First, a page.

There is no peace in Portland for Anton Chekhov. Last year, his play The Seagull was spoofed to great effect in Portland Center Stage’s production of Vanya and Sonia and Masha and Spike, and this year we have Stupid F#*@ing Bird, also at PCS.
SFB is “sort of adapted” from The Seagull, according to playwright Aaron Posner, a prolific writer and director. Posner, who grew up in Eugene, now resides in the Washington, D.C. area where this most recent play premiered at Wooly Mammoth Theatre Company in June, 2013. (In these parts, Posner is best known for his adaptation of Ken Kesey’s novel Sometimes A Great Notion, which premiered at PCS several years ago.) The play is a Wooly Mammoth production, and features original director Howard Shalwitz and several members of the original cast.
While there are parallels to The Seagull, SFB is another animal entirely. I’ll go with PCS artistic director Chris Coleman’s assessment: he calls it “a diving board, a launching pad, a wild frenzy….” Certainly the play takes inspiration from Chekhov’s play involving young artists and family members and their difficulties with love, art, and clinical depression. But it also explores story, modern life, and theatre in a compelling format.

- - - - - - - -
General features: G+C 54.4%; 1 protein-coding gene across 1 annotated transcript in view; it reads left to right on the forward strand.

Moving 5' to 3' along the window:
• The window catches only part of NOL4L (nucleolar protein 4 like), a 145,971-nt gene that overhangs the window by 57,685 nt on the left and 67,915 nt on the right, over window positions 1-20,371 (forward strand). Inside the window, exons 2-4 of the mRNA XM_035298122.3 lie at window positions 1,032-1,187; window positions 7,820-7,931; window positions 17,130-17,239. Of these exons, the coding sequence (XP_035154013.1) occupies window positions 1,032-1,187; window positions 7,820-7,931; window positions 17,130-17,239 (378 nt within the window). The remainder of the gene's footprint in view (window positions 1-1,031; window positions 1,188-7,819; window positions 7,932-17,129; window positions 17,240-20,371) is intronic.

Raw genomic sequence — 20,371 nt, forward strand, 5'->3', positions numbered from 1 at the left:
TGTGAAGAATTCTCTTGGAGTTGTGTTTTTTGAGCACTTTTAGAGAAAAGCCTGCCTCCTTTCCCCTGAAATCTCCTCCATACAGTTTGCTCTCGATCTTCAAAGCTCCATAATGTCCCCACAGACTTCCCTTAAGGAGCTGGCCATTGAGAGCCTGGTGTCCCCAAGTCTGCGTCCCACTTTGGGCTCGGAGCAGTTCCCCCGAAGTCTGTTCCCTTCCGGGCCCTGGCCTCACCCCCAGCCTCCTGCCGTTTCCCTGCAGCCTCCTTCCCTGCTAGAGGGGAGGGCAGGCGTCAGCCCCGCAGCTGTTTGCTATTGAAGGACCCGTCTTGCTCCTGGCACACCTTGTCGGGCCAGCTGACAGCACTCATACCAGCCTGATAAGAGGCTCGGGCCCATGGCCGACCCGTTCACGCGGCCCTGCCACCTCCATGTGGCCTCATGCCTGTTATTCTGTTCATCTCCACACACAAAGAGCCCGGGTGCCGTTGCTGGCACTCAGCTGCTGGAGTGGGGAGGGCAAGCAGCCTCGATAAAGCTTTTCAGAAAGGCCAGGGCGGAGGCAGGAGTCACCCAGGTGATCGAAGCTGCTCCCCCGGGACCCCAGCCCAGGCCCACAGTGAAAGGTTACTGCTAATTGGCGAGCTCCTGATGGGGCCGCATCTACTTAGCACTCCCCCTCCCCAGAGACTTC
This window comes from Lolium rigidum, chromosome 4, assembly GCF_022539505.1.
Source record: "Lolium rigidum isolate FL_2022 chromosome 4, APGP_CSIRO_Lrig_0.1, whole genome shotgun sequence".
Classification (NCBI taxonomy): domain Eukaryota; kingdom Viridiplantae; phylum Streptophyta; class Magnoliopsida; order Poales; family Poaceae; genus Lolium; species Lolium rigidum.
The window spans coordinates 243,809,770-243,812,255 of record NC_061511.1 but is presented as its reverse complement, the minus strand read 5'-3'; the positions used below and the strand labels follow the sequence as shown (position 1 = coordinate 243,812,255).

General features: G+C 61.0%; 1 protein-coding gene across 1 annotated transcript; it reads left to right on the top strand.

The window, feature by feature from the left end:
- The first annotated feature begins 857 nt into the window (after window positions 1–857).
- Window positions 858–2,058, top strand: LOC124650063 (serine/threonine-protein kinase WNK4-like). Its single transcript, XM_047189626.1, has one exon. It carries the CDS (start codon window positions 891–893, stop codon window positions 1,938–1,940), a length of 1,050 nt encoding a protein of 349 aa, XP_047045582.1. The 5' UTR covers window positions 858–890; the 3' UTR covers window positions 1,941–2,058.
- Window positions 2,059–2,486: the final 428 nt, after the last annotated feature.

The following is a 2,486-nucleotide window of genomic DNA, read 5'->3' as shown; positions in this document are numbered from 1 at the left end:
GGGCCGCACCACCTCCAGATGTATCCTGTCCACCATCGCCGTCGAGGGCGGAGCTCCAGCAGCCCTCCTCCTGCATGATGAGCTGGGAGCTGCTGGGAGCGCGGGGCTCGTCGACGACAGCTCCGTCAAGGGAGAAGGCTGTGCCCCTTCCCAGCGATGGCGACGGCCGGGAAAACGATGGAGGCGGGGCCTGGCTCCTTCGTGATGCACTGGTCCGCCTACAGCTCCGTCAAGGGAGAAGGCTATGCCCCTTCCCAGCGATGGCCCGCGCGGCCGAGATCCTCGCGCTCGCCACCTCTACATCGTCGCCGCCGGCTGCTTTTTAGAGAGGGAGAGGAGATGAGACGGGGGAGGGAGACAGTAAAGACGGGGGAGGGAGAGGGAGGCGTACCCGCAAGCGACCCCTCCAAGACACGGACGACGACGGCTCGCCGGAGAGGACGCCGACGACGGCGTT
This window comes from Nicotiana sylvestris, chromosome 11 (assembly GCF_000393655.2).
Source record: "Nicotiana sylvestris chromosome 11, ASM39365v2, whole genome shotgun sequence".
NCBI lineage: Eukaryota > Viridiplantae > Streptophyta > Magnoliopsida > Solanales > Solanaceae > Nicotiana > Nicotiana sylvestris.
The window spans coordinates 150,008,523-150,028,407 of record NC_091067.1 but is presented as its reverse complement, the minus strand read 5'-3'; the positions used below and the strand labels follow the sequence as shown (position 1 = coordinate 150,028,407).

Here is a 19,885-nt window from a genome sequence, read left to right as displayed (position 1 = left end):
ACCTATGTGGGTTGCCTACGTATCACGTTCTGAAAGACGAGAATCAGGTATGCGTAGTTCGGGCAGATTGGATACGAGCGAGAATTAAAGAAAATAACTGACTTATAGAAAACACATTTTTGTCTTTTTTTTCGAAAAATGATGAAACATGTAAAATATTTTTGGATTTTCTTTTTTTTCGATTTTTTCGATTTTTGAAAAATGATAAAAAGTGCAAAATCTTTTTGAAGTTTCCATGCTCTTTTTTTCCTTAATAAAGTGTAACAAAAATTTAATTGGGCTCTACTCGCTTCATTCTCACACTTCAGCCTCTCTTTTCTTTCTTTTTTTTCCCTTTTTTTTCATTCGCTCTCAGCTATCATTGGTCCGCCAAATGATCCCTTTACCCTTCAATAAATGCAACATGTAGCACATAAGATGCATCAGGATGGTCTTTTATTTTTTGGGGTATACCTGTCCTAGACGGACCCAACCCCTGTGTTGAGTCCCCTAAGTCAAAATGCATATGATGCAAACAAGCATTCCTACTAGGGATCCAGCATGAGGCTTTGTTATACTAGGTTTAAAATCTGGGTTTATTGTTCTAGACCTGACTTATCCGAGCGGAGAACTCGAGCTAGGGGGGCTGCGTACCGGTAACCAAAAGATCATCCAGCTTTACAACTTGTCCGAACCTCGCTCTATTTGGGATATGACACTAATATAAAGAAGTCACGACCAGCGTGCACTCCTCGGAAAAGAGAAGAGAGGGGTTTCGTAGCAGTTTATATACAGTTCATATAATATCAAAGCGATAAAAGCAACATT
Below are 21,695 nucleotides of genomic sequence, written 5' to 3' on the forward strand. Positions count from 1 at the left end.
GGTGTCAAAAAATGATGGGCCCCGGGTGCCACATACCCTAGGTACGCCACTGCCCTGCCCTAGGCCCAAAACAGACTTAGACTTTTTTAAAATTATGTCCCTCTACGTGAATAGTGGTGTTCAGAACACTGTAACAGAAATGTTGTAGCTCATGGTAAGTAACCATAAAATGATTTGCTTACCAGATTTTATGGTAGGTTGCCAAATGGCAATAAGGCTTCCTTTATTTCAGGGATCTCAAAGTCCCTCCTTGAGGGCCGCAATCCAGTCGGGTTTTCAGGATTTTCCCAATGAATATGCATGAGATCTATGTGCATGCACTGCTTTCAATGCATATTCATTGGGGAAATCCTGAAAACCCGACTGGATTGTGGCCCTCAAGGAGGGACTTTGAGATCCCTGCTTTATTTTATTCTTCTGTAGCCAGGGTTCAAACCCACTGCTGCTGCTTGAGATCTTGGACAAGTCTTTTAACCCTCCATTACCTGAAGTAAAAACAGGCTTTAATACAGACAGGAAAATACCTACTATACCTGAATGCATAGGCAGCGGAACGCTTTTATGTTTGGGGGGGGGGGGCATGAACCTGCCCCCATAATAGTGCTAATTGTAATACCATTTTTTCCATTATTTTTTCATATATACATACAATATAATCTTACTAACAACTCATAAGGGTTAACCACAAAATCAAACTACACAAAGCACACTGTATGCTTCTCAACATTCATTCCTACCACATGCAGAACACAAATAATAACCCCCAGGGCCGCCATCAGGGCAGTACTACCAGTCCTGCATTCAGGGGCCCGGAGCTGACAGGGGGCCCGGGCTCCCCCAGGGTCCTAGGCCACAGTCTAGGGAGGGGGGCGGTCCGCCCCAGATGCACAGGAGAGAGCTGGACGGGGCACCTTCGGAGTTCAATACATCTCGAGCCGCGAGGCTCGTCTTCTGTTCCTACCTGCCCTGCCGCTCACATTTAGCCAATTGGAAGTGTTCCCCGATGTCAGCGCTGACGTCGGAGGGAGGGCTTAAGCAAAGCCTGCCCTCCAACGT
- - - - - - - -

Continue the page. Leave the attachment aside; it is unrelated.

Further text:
In addition to a great deal of recreational bitching, and even genuine angst about love, art, and suffering, questions are posed about the evolving play itself. Do we need new forms of theatre? How best can it reach people? Can theatre change the world? This is the stuff lovers of theatre need to be thinking and talking about today.
The play itself is skillfully written and staged. I particularly enjoyed the interesting flow between characters’ minds as they come forward to deliver their thoughts and then fade into the background, where they are seen but not heard.
Meanwhile, romances are coming and going as well, often with hilarious result. Dev (Darius Pierce) loves Mash (Kimberly Gilbert). Mash loves Conrad (Ian Holcomb). Conrad loves Nina (Katie DeBuys). Katie may or may not love Conrad, but she is attracted to Doyle (Cody Nickell), who may or may not love Emma (Kate Eastwood Norris). Songs and audience interaction are cleverly inserted to move the story forward. There is one show-stealing drunken rant, and even a dead, stupid f#*@ing bird!
The play runs on the PCS Main Stage through March 27.